My congregation has nicknamed me the “smiling rabbi.” I was lucky to be born with a happy disposition.
Yet, we all know life is never perfect. Authentic happiness demands we also grapple with the unhappy parts of our character. Perfection, as Jewish wisdom teaches us, is reserved for God.
How To Grapple With Them
I have found that great theater is one of the best ways to grapple with these uncomfortable parts of ourselves. When we do so honestly, we can grow into more loving, wiser human beings. But it can be very hard.
This week and next, 40 high school students from Israel and the Palestinian territories are gathering in Chicago for serious dialogue. I will be addressing the group this Friday evening. Here is the gist of my remarks.
As you gather here this evening, your homeland is engulfed in war. Your families live in fear. A rocket or bomb could fall at any time.
Yet here you are—talking with one another, building a community of true diversity. You are addressing, unpacking and learning about the differences that really matter.
You are having the kind of dialogue Martin Buber envisioned when he wrote his classic book I and Thou: conversation driven by a willingness to be changed, to shift points of views, to open up to the truths of another.
Does It Matter?
Can it work? Can we listen to each other? Does what we are doing here matter to what is happening over there? Absolutely.
I remember my first visit to Israel in 1994. The Oslo Accords had just been signed. Hope reigned. My group was greeted warmly in the Arab market in Jerusalem.
The opposite feelings prevail today. We witness bombings, indiscriminate hatred, vitriol. Dozens of my friends who are there now share words of sadness and despair.
Can we find any basis for hope?
I remember sitting one day with my three-year-old daughter. She had a book in her and was turning the pages and telling the story. This was her regular habit. She could not yet read the words, but she could tell the story based on the pictures.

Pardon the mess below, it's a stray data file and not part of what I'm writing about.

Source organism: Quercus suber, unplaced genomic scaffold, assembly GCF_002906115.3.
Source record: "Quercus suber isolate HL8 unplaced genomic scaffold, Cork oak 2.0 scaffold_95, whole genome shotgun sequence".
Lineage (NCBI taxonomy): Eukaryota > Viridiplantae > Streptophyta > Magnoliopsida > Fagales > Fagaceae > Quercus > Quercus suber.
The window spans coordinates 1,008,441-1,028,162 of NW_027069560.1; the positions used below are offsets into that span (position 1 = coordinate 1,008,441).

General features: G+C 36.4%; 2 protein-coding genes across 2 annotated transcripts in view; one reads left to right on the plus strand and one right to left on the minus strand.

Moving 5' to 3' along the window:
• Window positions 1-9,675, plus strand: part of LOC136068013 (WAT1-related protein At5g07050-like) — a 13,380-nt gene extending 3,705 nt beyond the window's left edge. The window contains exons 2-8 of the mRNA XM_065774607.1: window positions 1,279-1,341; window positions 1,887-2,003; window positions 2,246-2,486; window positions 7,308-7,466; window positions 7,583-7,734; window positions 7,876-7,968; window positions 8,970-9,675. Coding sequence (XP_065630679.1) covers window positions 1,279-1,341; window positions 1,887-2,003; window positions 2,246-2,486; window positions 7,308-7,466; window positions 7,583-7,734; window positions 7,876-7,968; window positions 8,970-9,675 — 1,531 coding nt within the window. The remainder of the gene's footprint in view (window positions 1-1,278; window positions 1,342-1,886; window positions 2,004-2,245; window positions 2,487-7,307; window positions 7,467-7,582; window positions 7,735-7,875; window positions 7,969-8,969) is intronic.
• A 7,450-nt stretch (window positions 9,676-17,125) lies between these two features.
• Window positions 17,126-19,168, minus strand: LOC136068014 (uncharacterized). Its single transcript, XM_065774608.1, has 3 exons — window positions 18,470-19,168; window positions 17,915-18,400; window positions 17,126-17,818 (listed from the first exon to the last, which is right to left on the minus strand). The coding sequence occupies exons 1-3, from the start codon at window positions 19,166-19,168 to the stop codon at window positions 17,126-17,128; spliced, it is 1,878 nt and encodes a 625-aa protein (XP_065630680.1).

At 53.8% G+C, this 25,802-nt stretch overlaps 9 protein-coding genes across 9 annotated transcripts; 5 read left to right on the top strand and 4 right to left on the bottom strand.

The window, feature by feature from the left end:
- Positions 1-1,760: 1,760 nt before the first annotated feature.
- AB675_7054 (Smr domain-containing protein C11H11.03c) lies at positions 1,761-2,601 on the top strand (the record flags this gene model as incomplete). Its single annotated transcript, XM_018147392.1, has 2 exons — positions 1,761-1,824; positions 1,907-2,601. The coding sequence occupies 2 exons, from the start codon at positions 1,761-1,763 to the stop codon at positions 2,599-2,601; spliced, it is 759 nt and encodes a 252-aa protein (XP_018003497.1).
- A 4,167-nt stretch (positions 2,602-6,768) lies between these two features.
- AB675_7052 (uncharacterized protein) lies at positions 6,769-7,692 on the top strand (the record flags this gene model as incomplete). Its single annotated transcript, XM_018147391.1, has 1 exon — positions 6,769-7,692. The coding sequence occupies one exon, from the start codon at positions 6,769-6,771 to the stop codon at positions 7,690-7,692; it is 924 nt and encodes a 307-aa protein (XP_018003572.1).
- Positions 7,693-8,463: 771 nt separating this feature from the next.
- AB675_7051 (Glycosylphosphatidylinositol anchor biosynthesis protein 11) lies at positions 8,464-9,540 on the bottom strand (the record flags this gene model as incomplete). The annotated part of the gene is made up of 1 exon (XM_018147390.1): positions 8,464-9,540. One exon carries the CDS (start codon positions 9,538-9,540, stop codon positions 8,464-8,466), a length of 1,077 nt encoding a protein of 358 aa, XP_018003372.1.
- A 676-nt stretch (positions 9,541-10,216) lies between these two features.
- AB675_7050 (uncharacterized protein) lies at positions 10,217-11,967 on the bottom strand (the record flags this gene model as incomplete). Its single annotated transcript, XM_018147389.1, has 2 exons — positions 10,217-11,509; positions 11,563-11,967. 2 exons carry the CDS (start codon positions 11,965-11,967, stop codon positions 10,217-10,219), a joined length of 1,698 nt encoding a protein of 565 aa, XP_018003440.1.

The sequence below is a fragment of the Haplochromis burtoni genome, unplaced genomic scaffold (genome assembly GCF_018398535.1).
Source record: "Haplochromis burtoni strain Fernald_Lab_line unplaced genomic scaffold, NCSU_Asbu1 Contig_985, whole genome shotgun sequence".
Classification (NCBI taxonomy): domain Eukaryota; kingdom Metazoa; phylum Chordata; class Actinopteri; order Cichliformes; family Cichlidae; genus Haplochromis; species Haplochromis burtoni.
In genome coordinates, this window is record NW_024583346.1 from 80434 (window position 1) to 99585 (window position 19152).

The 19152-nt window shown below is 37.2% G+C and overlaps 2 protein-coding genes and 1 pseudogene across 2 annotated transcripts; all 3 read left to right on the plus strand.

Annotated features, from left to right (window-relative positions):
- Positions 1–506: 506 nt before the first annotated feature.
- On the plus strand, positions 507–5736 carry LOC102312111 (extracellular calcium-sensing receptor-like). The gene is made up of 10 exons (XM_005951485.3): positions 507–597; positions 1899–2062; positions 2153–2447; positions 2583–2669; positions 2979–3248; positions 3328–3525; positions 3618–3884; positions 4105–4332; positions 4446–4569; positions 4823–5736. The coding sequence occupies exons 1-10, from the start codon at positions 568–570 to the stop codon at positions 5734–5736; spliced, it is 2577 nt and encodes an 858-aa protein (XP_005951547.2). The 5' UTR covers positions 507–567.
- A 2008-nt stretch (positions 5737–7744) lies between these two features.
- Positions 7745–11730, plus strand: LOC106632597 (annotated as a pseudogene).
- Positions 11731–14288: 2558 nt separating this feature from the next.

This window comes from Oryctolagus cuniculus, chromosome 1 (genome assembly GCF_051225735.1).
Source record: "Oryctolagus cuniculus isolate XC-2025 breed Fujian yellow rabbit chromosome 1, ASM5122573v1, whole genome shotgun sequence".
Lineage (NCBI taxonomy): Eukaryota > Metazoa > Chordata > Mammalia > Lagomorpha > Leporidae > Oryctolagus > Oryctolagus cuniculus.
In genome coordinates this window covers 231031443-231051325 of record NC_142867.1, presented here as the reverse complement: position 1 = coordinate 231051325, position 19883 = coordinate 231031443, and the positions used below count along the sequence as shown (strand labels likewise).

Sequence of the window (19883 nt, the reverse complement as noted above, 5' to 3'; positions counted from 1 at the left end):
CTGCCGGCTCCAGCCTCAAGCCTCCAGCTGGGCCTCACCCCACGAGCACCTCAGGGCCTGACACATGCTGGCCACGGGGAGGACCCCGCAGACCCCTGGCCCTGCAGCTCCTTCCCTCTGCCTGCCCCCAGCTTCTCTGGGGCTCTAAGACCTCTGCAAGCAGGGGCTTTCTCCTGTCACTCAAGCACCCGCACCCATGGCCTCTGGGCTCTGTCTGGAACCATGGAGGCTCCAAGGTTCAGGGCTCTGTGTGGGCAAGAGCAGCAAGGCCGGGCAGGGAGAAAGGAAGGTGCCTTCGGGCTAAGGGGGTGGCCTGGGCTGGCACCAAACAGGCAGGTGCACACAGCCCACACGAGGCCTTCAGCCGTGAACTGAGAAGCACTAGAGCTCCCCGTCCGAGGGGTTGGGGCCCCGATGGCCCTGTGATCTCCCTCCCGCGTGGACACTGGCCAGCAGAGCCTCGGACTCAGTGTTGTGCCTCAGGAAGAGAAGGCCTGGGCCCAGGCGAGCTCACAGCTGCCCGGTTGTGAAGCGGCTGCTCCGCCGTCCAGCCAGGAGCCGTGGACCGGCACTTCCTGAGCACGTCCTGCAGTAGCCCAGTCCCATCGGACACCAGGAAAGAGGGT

I had one ear listening to her voice and the other, I am sorry to say, thinking about the coming week’s sermon. Suddenly I stopped thinking about the sermon. I turned my head toward her. Something was different.
I looked down at the book. I realized she was not telling the story in her own words. She was reading the words on the page.
I couldn’t believe it. Time stood still for a second. Then I looked at her, laughed, smiled and started to sing.
In the 1970s Alex Haley wrote the best-seller Roots. He sought to find the roots of his life as an African-American. Where did he come from? What experiences shaped who he was?
Pope Francis and one of his best friends, Rabbi Abraham Skorka
We all ask these questions. We seek not only geographic roots and ethnic roots. We look for spiritual roots. Where do we come from? Why do we believe what we believe?
For Christians much of the answer lies in Judaism. Pope Francis recently put it bluntly when he said, “I believe that inter-religious dialogue must investigate the Jewish roots of Christianity and the Christian flowering of Judaism… Inside every Christian is a Jew.”